Re: More snapshots stuff-reply

Kenneth Robert Wright (kright@OREGON.UOREGON.EDU)
Fri, 19 Jan 1996 21:37:55 -0800

Your points are well taken. Certainly some secondary school teachers
can and do instill fear in their students about college writing and
writing in general. However, from some research I've done on the Harvard
reports of the 1890s, in which Harvard claimed that the secondary schools
were nor properly preparing students to writing in college, I've found
that increased enrollments as well as increases in the number of
middle-class students entering colleges at the time, contributed at least
a little to the "crisis" in freshman writing abilities. Also, there is
evidence that the secondary schools, in general, were attempting to teach
writing the way the colleges wanted them to. That has made me wonder,
whenever I hear the secondary schools critisized for not teaching
writing correctly, if there aren't social/political reasons contributing
to the criticisms that have nothing to do with student writing ability.
I am not at all saying your are doing that, Claudine, but perhaps the
increases in our class sizes over the past few years and that we are
constantly asked to do more with less have given us the impression that
secondary schools are sending us worse students than in the past. In any
case, I have to feel for secondary school teachers who, where I come
from, see over two hundred students a day, five days a week, and while I
too feel upset about the poor students with the "bleeding" papers, I've
had students say almost the same things as yours, I try to be sympathetic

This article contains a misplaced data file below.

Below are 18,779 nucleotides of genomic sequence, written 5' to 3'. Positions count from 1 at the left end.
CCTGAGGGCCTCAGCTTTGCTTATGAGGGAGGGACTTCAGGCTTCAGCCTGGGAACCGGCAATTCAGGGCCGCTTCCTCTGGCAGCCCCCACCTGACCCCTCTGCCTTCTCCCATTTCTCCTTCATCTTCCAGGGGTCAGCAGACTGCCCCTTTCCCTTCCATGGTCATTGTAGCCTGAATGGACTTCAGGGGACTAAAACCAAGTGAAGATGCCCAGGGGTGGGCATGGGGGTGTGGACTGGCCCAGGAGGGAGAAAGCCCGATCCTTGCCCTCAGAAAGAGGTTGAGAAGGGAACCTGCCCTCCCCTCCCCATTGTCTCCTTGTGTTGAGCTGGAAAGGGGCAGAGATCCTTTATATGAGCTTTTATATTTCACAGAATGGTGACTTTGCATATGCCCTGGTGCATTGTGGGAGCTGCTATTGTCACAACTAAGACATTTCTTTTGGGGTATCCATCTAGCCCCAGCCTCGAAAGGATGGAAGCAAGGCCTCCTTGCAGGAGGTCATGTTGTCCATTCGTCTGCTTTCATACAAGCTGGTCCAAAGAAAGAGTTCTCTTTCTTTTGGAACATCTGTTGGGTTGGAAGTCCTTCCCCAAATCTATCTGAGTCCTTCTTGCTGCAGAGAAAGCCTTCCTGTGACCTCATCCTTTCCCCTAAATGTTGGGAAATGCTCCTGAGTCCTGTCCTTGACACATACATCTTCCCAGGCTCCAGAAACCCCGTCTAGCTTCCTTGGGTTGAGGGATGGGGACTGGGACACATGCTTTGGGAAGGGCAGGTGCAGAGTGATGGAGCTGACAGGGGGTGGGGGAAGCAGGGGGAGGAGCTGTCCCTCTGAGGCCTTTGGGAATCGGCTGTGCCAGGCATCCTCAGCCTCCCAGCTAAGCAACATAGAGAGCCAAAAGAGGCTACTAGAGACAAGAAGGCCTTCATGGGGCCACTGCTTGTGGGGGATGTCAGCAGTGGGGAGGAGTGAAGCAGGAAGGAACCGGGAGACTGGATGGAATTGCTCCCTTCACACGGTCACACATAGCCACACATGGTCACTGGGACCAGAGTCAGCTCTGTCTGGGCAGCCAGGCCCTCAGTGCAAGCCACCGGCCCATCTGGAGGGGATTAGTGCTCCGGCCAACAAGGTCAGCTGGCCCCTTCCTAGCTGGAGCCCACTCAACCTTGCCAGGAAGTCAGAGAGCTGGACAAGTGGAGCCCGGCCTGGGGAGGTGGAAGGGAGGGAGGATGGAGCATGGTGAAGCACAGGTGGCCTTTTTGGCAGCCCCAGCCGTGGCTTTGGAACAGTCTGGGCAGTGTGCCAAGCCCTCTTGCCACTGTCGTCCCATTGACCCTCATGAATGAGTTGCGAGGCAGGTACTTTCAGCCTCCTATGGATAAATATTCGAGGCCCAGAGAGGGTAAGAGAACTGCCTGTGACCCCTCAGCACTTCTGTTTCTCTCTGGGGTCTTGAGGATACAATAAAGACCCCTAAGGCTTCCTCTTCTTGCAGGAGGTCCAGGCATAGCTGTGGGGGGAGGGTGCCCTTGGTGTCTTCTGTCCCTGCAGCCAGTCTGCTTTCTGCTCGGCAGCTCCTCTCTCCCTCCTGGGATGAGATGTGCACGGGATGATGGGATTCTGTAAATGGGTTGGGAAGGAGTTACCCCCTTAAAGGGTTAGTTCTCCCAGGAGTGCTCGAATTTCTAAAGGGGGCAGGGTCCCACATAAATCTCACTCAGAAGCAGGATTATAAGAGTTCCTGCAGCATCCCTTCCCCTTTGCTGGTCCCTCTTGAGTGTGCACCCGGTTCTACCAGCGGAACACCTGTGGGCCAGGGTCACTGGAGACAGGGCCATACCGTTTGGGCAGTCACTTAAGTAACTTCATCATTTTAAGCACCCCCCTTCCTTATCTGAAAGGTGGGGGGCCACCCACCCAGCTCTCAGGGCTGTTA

toward secondary school teachers who work at least as hard as we do
without anything near our academic freedom.

Ken Wright

On Fri, 19 Jan 1996, Claudine Keenan wrote:

> In reponse to Ken Wright's
> > I'm not so sure that Pubic Education, meaning the secondary
> >schools, I presume, is responsible for any or all the students' fear.
> I am instantly reminded of what new students repeatedly tell me when they
> learn that I only grade papers in pencil; it usually goes something like this:
> "I'm so glad you do that. In high school, the teachers cut my writing apart
> with red ink. It looked like blood all over the page when I got it back."
> So I think public educators do bear some responsibility, if only the
> psyschological baggage that these timid writers must carry over into college.
> Worse than that, however, is how some secondary public educators cast _US_
> to their students, in oft-repeated remarks of this sort:
> "Well if you think I'm tough on your papers, just wait until you get to
> college."
> If students already live in fear, imagine how they'll come to dread fresh
> Many of these educators may themselves have been "torn apart" by their own
> writing instructors when they wrote papers to earn their degrees. They are
> still carrying the scars, and inflicting similar wounds on their students,
> since secondary methods courses usually only spend a few hours covering "how
> to teach writing," leaving them to rely on teaching the way they were taught.
> -Claudine Keenan